They have come to pray for the health of loved ones. They have come to ask for help to pass a tough exam or just to get by in hard times. But mostly, they have come to be part of a once-in-a-millennium spiritual event: Saint Nicholas has come to town.
This mass act of devotion provides a snapshot of how important the Orthodox Church has become to Russians’ contemporary sense of identity.
Lines to see the saint Russians call “the miracle worker” have stretched up to five miles from the giant, onion-domed Christ the Savior Cathedral, a reconstruction of a cathedral demolished by the Soviets in 1931.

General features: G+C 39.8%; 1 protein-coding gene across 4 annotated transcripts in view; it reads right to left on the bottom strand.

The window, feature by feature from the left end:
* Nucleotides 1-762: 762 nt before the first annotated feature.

Some waited to ask for a miracle from Saint Nicholas, whose life inspired the legend of Santa Claus. But for many, the arrival of the relics, on loan for the first time from the Italian city where they rested for 930 years, is in itself a miracle worth witnessing.
“It’s important to be close to the grace of Saint Nicholas,” said Denis Knyazyev, 32, who drove four hours from his home west of Moscow to stand in line for Saint Nicholas last week. “All saints are special, but this is the one most dear to us.”